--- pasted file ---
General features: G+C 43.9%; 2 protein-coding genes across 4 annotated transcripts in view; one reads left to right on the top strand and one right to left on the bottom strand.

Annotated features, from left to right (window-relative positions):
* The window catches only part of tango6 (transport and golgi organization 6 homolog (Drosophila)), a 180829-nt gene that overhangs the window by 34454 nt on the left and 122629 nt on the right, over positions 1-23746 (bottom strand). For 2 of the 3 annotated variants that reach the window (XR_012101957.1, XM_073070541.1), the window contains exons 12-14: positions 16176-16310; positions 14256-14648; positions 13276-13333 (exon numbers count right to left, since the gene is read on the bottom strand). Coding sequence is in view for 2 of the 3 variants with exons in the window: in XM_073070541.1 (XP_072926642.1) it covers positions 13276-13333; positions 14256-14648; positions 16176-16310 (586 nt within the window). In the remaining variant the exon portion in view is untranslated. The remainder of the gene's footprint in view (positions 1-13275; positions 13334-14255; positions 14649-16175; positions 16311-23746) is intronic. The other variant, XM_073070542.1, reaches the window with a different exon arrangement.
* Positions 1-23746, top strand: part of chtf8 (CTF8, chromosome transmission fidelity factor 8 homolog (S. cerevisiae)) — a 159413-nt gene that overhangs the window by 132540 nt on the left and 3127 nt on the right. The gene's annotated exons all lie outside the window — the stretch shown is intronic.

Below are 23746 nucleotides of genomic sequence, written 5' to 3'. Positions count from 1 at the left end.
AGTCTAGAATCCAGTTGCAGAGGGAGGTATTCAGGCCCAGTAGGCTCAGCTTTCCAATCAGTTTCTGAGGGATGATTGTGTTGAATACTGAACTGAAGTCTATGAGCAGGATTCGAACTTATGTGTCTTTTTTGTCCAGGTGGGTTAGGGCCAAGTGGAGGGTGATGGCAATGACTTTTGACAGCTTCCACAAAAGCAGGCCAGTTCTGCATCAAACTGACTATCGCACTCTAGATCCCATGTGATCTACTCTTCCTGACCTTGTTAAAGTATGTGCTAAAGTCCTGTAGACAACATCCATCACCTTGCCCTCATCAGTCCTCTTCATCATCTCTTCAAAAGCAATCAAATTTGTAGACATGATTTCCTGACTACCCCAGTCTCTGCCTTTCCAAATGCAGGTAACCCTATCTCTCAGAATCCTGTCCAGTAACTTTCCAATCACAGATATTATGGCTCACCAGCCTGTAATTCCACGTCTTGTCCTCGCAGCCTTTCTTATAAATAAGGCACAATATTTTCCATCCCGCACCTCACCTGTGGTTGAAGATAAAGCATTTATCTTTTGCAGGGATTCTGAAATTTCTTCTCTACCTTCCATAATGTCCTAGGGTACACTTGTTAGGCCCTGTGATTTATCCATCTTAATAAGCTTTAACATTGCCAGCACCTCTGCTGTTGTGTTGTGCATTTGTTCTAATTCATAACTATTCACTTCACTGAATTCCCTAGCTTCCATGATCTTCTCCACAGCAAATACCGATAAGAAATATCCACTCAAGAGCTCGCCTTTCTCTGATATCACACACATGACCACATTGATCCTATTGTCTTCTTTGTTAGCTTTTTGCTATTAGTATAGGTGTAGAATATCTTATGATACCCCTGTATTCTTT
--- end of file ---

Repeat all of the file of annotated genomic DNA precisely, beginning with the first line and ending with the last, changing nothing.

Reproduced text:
General features: G+C 43.9%; 2 protein-coding genes across 4 annotated transcripts in view; one reads left to right on the top strand and one right to left on the bottom strand.

Annotated features, from left to right (window-relative positions):
* The window catches only part of tango6 (transport and golgi organization 6 homolog (Drosophila)), a 180829-nt gene that overhangs the window by 34454 nt on the left and 122629 nt on the right, over positions 1-23746 (bottom strand). For 2 of the 3 annotated variants that reach the window (XR_012101957.1, XM_073070541.1), the window contains exons 12-14: positions 16176-16310; positions 14256-14648; positions 13276-13333 (exon numbers count right to left, since the gene is read on the bottom strand). Coding sequence is in view for 2 of the 3 variants with exons in the window: in XM_073070541.1 (XP_072926642.1) it covers positions 13276-13333; positions 14256-14648; positions 16176-16310 (586 nt within the window). In the remaining variant the exon portion in view is untranslated. The remainder of the gene's footprint in view (positions 1-13275; positions 13334-14255; positions 14649-16175; positions 16311-23746) is intronic. The other variant, XM_073070542.1, reaches the window with a different exon arrangement.
* Positions 1-23746, top strand: part of chtf8 (CTF8, chromosome transmission fidelity factor 8 homolog (S. cerevisiae)) — a 159413-nt gene that overhangs the window by 132540 nt on the left and 3127 nt on the right. The gene's annotated exons all lie outside the window — the stretch shown is intronic.

Below are 23746 nucleotides of genomic sequence, written 5' to 3'. Positions count from 1 at the left end.
AGTCTAGAATCCAGTTGCAGAGGGAGGTATTCAGGCCCAGTAGGCTCAGCTTTCCAATCAGTTTCTGAGGGATGATTGTGTTGAATACTGAACTGAAGTCTATGAGCAGGATTCGAACTTATGTGTCTTTTTTGTCCAGGTGGGTTAGGGCCAAGTGGAGGGTGATGGCAATGACTTTTGACAGCTTCCACAAAAGCAGGCCAGTTCTGCATCAAACTGACTATCGCACTCTAGATCCCATGTGATCTACTCTTCCTGACCTTGTTAAAGTATGTGCTAAAGTCCTGTAGACAACATCCATCACCTTGCCCTCATCAGTCCTCTTCATCATCTCTTCAAAAGCAATCAAATTTGTAGACATGATTTCCTGACTACCCCAGTCTCTGCCTTTCCAAATGCAGGTAACCCTATCTCTCAGAATCCTGTCCAGTAACTTTCCAATCACAGATATTATGGCTCACCAGCCTGTAATTCCACGTCTTGTCCTCGCAGCCTTTCTTATAAATAAGGCACAATATTTTCCATCCCGCACCTCACCTGTGGTTGAAGATAAAGCATTTATCTTTTGCAGGGATTCTGAAATTTCTTCTCTACCTTCCATAATGTCCTAGGGTACACTTGTTAGGCCCTGTGATTTATCCATCTTAATAAGCTTTAACATTGCCAGCACCTCTGCTGTTGTGTTGTGCATTTGTTCTAATTCATAACTATTCACTTCACTGAATTCCCTAGCTTCCATGATCTTCTCCACAGCAAATACCGATAAGAAATATCCACTCAAGAGCTCGCCTTTCTCTGATATCACACACATGACCACATTGATCCTATTGTCTTCTTTGTTAGCTTTTTGCTATTAGTATAGGTGTAGAATATCTTATGATACCCCTGTATTCTTT